Amsterdam 101: A travel guide to the city of canals

This post may contain affiliate links, which Globe Guide receives compensation for with each click or purchase at no additional cost to you. Thanks for your support!

amsterdam canal amsterdam travel guide

I used to think Amsterdam was one of those places you could zip through on a layover. You know, walk over some canals, swing by the Anne Frank House, brave a walk through the Red Light District and maybe even have enough time to grab a coffee before heading back to the airport. Boy was I wrong.

Central Station in Amsterdam.

Central Station in Amsterdam.

After spending days in the incredible city and still not feeling like I even scratched the surface, I strongly believe you shouldn’t even bother coming to Amsterdam if you have less than two days. Why? Because similar to other world class cities like New York, Paris and Rome, there is an endless amount of attractions to tour, houseboats to ogle over, quaint side streets to get lost on and local specialities to savour—all while plotting exactly what you’d have to do to be so lucky to call Amsterdam home someday.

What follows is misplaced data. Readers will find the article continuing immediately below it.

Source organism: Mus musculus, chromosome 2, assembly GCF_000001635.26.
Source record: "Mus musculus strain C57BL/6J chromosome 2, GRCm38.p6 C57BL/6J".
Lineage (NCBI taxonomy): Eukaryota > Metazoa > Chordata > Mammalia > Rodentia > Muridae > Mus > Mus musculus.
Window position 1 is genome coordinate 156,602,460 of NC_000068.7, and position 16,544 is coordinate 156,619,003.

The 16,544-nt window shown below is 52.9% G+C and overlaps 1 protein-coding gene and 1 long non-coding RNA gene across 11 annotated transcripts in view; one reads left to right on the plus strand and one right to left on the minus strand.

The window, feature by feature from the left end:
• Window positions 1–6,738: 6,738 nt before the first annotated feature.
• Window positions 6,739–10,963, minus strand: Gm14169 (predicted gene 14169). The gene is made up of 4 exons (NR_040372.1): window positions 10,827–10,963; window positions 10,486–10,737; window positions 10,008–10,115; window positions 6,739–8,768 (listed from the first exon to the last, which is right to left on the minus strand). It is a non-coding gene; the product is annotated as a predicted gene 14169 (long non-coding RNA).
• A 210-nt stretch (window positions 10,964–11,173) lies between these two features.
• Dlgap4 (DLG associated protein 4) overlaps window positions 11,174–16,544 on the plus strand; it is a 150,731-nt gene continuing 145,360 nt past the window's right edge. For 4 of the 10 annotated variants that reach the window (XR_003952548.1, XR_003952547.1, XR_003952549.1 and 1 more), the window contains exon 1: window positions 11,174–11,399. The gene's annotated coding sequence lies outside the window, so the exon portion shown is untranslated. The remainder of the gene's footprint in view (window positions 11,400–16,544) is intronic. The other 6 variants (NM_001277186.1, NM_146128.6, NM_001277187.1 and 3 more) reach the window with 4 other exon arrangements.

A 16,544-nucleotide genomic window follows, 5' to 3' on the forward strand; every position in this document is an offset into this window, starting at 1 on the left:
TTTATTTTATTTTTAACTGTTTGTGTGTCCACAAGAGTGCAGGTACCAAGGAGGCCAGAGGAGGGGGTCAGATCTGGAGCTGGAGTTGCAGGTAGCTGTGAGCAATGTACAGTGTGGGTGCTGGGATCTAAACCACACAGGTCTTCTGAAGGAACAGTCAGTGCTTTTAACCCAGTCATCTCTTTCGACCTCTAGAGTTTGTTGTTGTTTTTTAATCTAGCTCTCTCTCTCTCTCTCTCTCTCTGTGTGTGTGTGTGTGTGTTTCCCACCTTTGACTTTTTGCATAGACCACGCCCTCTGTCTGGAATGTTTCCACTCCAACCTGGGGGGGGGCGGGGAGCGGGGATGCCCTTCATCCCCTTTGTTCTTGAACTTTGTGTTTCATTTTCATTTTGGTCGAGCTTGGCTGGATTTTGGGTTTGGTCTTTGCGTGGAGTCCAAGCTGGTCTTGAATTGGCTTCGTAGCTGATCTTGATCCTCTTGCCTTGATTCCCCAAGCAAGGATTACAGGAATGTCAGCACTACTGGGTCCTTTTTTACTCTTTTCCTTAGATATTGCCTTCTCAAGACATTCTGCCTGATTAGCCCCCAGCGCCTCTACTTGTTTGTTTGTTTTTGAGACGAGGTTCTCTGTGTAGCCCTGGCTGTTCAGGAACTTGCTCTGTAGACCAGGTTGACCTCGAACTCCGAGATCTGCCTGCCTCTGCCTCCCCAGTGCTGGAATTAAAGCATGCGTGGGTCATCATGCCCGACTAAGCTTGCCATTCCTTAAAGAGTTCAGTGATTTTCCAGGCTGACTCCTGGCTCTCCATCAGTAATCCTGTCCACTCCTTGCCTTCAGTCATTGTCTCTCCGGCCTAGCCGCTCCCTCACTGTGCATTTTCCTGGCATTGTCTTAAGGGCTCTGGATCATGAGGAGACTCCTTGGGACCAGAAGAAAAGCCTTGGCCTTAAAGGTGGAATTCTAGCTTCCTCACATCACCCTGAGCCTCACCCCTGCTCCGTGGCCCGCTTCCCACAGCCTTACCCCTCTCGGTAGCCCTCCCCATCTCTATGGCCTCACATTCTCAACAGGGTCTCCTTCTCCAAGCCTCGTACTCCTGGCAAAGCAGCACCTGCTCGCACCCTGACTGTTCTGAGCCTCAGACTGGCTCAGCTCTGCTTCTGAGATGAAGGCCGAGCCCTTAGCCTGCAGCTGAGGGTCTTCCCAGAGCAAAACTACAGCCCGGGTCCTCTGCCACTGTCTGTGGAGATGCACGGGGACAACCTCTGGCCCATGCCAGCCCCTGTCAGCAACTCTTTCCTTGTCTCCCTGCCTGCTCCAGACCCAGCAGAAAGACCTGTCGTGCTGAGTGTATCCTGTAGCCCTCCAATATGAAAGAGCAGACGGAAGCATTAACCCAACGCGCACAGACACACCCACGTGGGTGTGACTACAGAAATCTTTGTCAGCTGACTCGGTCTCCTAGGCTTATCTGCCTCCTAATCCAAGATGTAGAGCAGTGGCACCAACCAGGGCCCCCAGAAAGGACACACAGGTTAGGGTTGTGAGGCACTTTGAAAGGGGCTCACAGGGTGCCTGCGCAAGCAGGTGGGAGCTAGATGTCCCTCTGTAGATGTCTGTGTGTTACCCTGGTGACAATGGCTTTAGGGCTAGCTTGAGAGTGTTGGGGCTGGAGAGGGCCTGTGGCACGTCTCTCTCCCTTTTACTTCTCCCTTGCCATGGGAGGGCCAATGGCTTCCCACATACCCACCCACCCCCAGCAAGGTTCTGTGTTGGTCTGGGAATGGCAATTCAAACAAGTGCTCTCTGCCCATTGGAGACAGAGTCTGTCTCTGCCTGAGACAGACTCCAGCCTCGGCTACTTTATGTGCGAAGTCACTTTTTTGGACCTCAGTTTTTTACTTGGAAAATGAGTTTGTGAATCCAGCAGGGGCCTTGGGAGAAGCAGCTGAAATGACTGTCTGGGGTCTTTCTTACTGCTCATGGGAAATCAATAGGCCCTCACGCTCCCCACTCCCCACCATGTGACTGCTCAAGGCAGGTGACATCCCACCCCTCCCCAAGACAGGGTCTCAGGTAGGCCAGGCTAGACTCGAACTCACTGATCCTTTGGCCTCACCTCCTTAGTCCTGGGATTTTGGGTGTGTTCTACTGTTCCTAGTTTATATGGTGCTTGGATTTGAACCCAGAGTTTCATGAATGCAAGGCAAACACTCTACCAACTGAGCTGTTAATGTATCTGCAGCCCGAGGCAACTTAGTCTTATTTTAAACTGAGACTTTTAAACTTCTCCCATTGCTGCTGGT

amsterdam canal

While you could easily spend a week simply wandering around the picturesque city, here’s a travel guide to the main highlights you shouldn’t miss, regardless of how much time or money you have.

Canal Tours

A canal tour is the perfect way to start off a trip to Amsterdam, as it gives visitors a great overview of the city so they know which areas they’ll want to go back to later. There are dozens of tours throughout the day, which typically last one hour and include an audio guide for about €15 per person. There are also special packages available with extras like a dinner cruise.

amsterdam canal boat tour

Be sure to pay special attention when the boat passes through the Prince’s and Gentleman’s canals—the surrounding houses are nothing less than impressive!

amsterdam netherlands house

Museum District

The famous I Amsterdam sign lures travellers to this area, but it’s well-worth sticking around to enjoy the gorgeous museums and laneways in this district. Start by crossing the canal in front of the gargantuan Rijksmuseum, which houses exhibitions detailing Amsterdam’s long history, and stop to take photos from the beautiful bridge. Just be sure to watch out for the onslaught of cyclists, as it’s a popular crossing!

amsterdam, netherlands.